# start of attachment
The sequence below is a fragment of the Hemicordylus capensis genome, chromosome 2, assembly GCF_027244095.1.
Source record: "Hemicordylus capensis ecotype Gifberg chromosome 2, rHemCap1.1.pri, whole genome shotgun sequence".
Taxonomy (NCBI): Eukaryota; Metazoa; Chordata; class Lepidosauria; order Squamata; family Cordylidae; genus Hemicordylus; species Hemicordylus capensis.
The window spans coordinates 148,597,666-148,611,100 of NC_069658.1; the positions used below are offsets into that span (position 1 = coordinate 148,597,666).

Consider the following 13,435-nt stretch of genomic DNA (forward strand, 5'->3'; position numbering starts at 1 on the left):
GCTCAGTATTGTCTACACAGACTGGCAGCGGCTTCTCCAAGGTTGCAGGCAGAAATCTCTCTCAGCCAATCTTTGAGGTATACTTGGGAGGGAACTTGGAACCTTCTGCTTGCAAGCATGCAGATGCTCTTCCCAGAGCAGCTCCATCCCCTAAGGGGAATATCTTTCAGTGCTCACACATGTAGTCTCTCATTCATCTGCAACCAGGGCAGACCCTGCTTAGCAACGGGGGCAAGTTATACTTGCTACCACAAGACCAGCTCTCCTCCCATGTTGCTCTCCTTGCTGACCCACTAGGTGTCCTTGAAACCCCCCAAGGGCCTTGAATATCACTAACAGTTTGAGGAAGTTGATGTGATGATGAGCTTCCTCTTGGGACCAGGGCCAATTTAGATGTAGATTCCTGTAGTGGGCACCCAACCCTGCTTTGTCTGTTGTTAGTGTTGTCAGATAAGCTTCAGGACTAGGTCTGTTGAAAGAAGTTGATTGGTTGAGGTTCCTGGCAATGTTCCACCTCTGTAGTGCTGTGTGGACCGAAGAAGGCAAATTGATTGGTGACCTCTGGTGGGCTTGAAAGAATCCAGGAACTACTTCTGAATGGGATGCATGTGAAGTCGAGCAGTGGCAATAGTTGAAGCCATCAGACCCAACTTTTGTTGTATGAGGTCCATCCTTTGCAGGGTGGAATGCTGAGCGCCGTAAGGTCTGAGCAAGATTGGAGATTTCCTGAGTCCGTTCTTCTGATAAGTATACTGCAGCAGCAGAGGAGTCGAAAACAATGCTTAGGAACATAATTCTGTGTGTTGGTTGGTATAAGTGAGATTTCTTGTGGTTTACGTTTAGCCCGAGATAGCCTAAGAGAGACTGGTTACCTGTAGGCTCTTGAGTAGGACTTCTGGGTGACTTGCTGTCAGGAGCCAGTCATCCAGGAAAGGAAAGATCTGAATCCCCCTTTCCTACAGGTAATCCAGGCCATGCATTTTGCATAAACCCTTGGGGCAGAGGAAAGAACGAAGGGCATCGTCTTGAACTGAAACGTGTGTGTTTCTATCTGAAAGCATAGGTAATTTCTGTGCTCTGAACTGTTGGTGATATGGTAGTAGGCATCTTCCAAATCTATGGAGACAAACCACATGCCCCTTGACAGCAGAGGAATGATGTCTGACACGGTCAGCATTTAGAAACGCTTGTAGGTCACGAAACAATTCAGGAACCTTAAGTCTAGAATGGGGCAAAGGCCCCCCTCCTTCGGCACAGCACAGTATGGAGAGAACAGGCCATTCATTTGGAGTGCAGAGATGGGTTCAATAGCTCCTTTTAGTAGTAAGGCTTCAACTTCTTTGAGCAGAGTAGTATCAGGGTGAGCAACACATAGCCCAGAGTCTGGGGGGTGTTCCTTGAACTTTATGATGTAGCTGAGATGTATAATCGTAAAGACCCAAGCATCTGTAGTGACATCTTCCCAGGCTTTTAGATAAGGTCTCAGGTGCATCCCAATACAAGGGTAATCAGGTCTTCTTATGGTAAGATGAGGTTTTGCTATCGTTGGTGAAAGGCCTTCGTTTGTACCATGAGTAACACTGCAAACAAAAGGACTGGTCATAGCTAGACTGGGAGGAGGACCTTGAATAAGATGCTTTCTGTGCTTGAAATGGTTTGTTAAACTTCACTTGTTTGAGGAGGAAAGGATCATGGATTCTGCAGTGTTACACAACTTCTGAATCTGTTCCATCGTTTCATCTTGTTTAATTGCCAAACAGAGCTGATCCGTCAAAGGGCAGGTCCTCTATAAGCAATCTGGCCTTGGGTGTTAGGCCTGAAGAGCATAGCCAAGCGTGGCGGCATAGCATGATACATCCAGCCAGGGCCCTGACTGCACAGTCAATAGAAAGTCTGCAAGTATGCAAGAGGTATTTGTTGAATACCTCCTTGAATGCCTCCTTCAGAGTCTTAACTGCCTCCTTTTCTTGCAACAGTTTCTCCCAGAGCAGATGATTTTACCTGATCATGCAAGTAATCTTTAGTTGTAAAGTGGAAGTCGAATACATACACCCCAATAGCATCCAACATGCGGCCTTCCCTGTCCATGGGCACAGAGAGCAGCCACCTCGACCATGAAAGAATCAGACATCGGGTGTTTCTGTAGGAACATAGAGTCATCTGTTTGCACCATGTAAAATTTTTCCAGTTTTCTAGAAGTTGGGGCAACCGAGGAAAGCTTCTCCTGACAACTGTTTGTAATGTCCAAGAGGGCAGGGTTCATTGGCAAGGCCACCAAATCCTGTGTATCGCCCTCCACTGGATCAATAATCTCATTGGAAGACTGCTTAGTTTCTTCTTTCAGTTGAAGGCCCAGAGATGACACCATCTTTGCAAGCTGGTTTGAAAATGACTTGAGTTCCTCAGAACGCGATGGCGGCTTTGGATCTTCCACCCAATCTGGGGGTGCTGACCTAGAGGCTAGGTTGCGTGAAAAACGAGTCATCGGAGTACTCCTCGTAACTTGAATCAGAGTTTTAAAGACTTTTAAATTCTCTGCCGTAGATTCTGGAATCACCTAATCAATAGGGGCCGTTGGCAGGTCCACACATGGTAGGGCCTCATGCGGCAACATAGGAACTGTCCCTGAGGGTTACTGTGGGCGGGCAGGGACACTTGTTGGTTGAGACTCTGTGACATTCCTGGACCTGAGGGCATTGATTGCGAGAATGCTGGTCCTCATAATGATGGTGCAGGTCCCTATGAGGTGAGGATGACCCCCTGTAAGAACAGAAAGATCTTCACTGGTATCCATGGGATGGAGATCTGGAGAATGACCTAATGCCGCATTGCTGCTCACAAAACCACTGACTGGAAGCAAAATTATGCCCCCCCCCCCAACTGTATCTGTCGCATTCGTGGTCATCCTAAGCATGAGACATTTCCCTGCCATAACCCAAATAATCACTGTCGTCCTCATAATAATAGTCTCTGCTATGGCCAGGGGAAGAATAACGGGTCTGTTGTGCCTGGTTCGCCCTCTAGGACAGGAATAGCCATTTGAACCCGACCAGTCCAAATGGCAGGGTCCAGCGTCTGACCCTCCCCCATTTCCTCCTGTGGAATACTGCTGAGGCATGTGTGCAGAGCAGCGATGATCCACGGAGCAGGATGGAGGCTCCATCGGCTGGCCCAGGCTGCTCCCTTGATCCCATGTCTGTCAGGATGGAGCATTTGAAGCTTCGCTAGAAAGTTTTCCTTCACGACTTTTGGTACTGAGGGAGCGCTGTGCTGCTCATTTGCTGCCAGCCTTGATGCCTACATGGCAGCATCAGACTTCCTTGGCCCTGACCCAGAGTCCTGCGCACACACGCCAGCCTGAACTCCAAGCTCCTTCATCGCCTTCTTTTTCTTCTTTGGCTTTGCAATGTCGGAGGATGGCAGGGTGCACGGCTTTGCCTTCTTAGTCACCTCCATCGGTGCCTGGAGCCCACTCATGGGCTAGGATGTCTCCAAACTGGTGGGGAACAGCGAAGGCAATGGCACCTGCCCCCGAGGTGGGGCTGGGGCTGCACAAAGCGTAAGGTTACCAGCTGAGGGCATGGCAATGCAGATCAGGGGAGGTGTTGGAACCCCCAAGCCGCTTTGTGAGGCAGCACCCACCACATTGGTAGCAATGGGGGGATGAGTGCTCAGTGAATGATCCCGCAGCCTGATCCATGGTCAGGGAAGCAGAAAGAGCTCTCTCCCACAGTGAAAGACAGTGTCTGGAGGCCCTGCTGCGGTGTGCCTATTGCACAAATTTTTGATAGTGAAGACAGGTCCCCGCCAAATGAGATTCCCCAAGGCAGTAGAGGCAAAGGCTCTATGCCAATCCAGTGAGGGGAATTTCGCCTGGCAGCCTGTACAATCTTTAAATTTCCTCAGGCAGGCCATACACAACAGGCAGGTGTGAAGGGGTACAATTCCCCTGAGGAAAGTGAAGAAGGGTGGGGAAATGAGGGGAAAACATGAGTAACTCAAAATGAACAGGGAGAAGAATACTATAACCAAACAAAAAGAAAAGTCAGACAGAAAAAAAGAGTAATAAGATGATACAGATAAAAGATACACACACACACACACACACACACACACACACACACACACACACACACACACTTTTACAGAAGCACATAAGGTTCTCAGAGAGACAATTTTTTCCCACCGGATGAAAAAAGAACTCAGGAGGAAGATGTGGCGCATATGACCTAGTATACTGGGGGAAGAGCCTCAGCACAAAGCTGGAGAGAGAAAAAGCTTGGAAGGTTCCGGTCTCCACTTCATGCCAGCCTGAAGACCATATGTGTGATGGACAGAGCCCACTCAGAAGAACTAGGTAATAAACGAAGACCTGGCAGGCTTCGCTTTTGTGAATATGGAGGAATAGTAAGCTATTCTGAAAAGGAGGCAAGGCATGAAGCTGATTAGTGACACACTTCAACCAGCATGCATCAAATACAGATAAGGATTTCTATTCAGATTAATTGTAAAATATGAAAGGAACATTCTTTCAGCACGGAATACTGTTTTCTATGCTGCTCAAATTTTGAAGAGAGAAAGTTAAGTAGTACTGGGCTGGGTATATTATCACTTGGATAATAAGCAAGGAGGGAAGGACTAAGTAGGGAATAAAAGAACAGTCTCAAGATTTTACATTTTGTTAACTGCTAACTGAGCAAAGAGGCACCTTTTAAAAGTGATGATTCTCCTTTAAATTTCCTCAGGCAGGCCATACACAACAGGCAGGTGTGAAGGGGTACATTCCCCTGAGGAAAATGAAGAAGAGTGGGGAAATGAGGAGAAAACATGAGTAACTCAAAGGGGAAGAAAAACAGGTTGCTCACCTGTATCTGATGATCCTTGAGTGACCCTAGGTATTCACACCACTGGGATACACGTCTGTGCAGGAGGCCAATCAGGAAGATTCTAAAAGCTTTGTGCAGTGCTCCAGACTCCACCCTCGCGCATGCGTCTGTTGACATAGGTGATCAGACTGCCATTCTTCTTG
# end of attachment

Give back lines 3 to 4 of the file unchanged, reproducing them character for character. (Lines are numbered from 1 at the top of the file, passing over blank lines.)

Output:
Taxonomy (NCBI): Eukaryota; Metazoa; Chordata; class Lepidosauria; order Squamata; family Cordylidae; genus Hemicordylus; species Hemicordylus capensis.
The window spans coordinates 148,597,666-148,611,100 of NC_069658.1; the positions used below are offsets into that span (position 1 = coordinate 148,597,666).